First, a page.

I don’t think I could tell you much about the houses or gardens on my street. I tend to use it almost exclusively to get from my home to the tram (for which I always seem to be running late). And so I rarely ever notice things about it — let alone enjoy them.
I’m sure that the Nineteenth Century English intellectual John Ruskin would rebuke me for this. Ruskin was keen that everyone learn to draw — not so much to flood the world with bad art as to restore to us the habits of curiosity and attention:
Now, remember … that I have not been trying to teach you to draw, only to see. Two men are walking through Clare Market, one of them comes out at the other end not a bit wiser than when he went in; the other notices a bit of parsley hanging over the edge of a butter-woman’s basket, and carries away with him images of beauty which in the course of his daily work he incorporates with it for many a day. I want you to see things like these.
The issue isn’t how such curiosity and attention gets expressed. It doesn’t matter whether it’s drawing, painting, poetry, music … even science.
The issue is that it’s incredibly difficult to stoke the fires of curiosity and attention when you’re at home, surrounded by the familiar (as I am when I hurry down my street).
Yet I’m sure you’ve noticed how, in an unfamiliar environment (such as when you’re travelling), even the most mundane things can invite the kind of attention Ruskin wants us to display.
Which brings me to our Christian hope. Because, as 1 Peter puts it, the ‘living hope’ secured for us by the risen Jesus makes us ‘aliens and strangers’ — wherever we are. It puts us out of joint with our culture and society, rendering them oddly unfamiliar.
As a result, curiosity and attention should be second nature for us. Shouldn’t it?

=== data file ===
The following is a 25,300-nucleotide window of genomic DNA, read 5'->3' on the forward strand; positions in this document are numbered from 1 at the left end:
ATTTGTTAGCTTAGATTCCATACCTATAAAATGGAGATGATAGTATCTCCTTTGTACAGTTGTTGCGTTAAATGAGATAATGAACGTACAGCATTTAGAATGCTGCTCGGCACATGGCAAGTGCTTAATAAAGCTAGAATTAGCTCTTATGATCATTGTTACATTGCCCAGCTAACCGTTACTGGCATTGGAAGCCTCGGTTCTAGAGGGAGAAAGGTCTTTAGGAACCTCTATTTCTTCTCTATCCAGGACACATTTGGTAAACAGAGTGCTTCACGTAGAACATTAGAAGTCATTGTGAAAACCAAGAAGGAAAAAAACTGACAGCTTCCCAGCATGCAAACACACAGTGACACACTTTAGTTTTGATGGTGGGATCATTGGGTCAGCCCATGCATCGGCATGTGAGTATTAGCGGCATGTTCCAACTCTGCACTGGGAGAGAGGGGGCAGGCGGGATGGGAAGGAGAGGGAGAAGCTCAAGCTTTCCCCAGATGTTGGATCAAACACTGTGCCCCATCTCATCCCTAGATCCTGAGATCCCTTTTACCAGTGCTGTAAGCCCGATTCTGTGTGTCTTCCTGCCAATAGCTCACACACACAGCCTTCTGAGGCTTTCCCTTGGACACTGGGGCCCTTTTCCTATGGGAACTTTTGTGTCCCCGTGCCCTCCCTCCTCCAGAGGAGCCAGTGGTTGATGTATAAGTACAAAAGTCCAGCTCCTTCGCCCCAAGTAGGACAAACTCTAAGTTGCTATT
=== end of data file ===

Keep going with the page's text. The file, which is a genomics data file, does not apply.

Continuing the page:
Surely we should be those who draw — or paint or compose or study — out of our Christian hope…
The church does NOT have a mission?
Huh? That’s pretty controversial. How could someone who spends a whole lot of time talking about being missional say something so outlandish?
It’s not just because I’ve decided that Fridays are a good day for lobbing ‘theological hand-grenades’ (you may or may not have noticed that things continue to heat up in the discussion of last Friday’s post).
It’s because it’s God’s mission first and foremost.
Yep. I’m talking about the so-called missio Dei.
The missio Dei — the ‘mission’ or ‘sending’ of God. In a tremendously helpful article on the UCCF theology network site, Glen Scrivener puts it this way:
If you want to appear hip among a gathering of pipe-smoking, microbrew-drinking theologians, drop missio Dei into conversation. It guarantees instant credibility. The phrase … means this: From eternity the Father has always sent forth His Son who is Himself the shining out of the Father’s glory. God’s very being is as a sending God, even before the world began. Sending (i.e. ‘mission’) is therefore not just an action that God wills, or a response to the world. It is the nature of His eternal life.
The church is a product of God’s mission. Hence, the church doesn’t have a mission — at least in the first instance.
Of course, as a result of God’s mission (although only as a result) the church is graciously invited to participate in mission with him.
I take it this is part of why biblical scholars can’t seem to settle the argument about whether Paul wanted his congregations to actively engage in mission and evangelism — and if he did why he didn’t say so more clearly (a question on which Michael Gorman has some musings well worth reading)…
It’s Orientation Week at La Trobe Uni. So between that and the release of Radiohead’s new album, The King of Limbs, it’s fair to say I’ve been a bit … distracted.
The Christian Union’s been getting out there this week. We’ve been contacting people — chatting as they decorated one of the scores of cupcakes people have baked for us, showing people around the campus, and letting them know what we’re on about and what opportunities there are to take Jesus seriously on campus.
It’s been terrific to see and be part of!
And it’s got me reflecting on how my conversations are going — and particularly how I’m going doing what I’m most passionate about: talking with people about Jesus.
I did a bit of sailing as a kid. And I quickly learnt that there are two ways to play it when the wind isn’t at your back, filling your sails and driving directly towards where you want to go.